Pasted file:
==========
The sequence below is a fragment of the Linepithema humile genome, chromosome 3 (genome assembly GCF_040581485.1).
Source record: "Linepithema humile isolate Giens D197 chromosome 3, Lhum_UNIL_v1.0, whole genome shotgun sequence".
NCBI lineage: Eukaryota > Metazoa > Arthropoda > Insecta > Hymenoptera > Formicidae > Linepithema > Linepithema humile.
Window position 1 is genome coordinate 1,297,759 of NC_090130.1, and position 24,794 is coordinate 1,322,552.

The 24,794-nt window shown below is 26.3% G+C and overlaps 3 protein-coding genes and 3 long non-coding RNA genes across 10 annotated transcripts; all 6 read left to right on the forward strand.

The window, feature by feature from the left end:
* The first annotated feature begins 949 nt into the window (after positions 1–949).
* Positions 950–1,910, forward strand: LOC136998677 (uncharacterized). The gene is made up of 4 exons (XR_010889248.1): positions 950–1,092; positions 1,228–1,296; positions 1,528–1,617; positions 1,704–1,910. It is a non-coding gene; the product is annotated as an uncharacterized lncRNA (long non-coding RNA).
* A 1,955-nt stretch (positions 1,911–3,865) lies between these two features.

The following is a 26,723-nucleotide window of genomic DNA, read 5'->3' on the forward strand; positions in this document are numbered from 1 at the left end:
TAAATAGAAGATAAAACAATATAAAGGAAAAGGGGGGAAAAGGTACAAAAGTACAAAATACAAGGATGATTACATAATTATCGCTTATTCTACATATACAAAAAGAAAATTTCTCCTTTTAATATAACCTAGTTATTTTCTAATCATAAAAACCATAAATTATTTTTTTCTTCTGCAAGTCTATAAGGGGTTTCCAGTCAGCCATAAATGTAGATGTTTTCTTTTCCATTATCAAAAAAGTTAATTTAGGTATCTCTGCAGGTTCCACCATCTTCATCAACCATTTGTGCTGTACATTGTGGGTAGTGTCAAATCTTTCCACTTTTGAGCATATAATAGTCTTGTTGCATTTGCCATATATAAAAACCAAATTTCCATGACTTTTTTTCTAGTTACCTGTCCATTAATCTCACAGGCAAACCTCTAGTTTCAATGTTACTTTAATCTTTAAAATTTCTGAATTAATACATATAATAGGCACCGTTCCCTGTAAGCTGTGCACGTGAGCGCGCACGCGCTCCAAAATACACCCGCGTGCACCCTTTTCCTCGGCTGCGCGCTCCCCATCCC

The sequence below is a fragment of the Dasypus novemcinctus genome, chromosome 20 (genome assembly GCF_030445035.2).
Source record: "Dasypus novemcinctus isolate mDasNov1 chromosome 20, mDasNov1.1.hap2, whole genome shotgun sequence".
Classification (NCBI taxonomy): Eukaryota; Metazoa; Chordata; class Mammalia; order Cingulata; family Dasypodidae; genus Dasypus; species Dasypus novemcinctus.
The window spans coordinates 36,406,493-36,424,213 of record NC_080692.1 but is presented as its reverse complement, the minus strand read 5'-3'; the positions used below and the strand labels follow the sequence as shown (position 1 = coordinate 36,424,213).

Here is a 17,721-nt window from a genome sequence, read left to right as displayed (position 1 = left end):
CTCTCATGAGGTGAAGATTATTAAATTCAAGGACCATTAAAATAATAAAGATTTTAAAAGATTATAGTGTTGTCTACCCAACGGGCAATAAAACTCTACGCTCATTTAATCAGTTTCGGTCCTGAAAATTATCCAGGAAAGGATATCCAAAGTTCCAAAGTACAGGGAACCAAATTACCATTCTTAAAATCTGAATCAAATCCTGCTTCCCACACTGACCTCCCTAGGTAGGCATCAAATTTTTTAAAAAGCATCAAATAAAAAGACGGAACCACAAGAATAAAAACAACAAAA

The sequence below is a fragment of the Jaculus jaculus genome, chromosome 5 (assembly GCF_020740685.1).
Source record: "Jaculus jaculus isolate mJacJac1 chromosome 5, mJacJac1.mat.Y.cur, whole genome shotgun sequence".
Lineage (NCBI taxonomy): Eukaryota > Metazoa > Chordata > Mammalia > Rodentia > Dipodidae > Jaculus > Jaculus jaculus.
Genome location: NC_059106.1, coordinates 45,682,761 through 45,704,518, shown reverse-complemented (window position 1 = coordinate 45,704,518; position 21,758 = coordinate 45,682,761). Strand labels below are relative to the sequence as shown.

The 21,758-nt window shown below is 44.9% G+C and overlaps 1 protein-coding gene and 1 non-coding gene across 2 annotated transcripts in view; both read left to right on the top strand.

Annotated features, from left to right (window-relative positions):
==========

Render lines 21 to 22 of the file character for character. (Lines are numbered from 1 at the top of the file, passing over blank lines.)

Genome location: NC_059106.1, coordinates 45,682,761 through 45,704,518, shown reverse-complemented (window position 1 = coordinate 45,704,518; position 21,758 = coordinate 45,682,761). Strand labels below are relative to the sequence as shown.

The 21,758-nt window shown below is 44.9% G+C and overlaps 1 protein-coding gene and 1 non-coding gene across 2 annotated transcripts in view; both read left to right on the top strand.